I talk to him daily and see him a few times a week and of course we have a formal meeting every 3 weeks and I think I will ask him everytime if he has been using his lists.

I would really like to see him succeed. He has worked for our company on and off since he was 15 and he is now 24 with a wife and child. It is a great opportunity for us both but I don’t think any of us could have ever believed the cost of being in this biz.

We have never really implemented the write up system, I document most things and maybe need to dig the file out and present them to him on his year review coming up. Maybe even have him evaluate himself.

We have offered him some bonus options and I am going to tie this into the bonus opportunities he has somehow.

I thank you all for the comments and would appreciate any further comments.

As someone else says “Another day in paradise”

I disagree completely here. Sorry to be a nay-sayer, but my first thought was that the lists could be, for lack of a better worrd, CRAP! You have 2 stores, do you have an operations manual and training classes set up for running and operating a store? Probably not. You really should not expect a 10/10 policy/guideline adherence.

He probably hates those lists. I sure would given his position. Guest (please register) - you might be a great person to work for, but I bet he hates hearing about those lists day in and day out. They might work great for you, like someone else mentioned, but they don’t for him. Does that mean he is useless? If he is then you have to fire him and move on. If he isn’t (and that is probably the case) then you should work with him in a bit more nurturing way. At 15, guess who he learned his work habits from? A good work ethic is not something 90% of the people are born with.

I am willing to bet that this is a pain for you to deal with as well. Just stop going against the current and change your own way of dealing with the situation. Throw away that write up and chalk it off as a bad decision. Have a meeting and agree to burn the lists in the parking lot (trust me, letting him burn them is far better than the trash) if he will just clean the make line daily. Then build on that. Make his life easier and his work funner. You will both be happier in the long run.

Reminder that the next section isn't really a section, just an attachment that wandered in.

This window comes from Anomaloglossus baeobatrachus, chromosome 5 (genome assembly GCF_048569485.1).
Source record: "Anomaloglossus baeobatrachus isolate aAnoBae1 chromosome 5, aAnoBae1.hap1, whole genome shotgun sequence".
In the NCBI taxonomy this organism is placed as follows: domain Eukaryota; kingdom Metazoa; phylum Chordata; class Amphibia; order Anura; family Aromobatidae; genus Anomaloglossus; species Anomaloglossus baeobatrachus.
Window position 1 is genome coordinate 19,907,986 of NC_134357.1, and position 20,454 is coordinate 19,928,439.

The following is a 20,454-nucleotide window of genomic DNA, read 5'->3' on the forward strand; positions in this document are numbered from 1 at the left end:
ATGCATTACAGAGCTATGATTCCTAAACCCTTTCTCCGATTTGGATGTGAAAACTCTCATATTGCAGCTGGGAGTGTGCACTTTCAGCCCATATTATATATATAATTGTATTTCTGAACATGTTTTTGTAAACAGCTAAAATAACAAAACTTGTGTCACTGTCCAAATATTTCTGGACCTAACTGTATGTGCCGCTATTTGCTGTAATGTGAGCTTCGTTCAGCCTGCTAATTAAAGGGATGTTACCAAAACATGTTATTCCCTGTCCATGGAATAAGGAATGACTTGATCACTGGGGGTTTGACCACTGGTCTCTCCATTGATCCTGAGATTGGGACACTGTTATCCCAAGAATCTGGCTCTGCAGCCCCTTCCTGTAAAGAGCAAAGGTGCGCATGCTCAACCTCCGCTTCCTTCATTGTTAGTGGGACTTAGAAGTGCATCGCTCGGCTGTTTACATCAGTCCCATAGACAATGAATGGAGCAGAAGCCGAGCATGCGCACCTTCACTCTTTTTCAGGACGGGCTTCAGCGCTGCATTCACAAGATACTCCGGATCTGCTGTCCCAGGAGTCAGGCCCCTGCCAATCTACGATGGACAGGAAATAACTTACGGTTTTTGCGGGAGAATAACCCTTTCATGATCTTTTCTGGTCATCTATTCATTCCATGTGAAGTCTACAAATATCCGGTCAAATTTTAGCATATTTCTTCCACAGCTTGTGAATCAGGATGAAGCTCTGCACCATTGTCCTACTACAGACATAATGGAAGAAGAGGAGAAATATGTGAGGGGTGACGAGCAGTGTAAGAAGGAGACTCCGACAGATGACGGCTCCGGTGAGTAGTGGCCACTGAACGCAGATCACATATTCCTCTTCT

I think that all the posters have something to take out of them.

In our store we have a list over the sink detailing what is required from the wash up area.

Out the back we have the end of night clean up detailed for the drivers.

Front counter have their check list of duties.

My manager doesn’t have anything written because he doesn’t need it, but we have a list for our manager in training as he is on a learning curve.

We have a daily list of things that need to be done for prepping and each item is prioritised and has the quantity to be done and the allowed time to do it. This one works well.

As far as the other lists …

Do they all respond to their lists? NO

Does every job get done everytime? NO

Do some of them not read the lists? YES

Am I TOTALLY happy with the levels EVERYTIME? NO

Are my standards higher than the staff? MOST DEFINITELY

Will they ever get to what I feel is the best they can do? NO (see previous question/answer)

I walk the shop in the morning before anyone gets in and sometimes I get “hot” and will pick up the broom or mop or whatever and do it to my standards. There are numerous little picky things that I get frustrated because the staff haven’t done it but I let it ride because I know I’m a pedantic bas#@*d.

In the end of the day if the front of shop is clean and inviting, the kitchen floor is swept and mopped correctly the make bench, other benches, stove and microwaves cleaned and sanitised and the prep area cleaned and mopped and everything put away then I let the annoying things pass. In the end of the day they are not things that will get us marked down by the health inspector etc.

In your situation you may be showing the same frustrations of your standards being so much higher than expectations in reality.

If your manager is not doing the jobs as you described I would venture to say there is a morale and lack of motivation problem.

Maybe you need to change your outlook and catch him doing something RIGHT. At the moment all he is hearing how he is not doing things right.

How to fix it?

You need to explain that the lists are the requirements that need to be done to meet the standards required by law (health dept etc). Explain that leaving dirty benches, floors etc are health issues as well as everyday duties that are required to be done. Tell him the lists is an AID to ASSIST him do his job BETTER.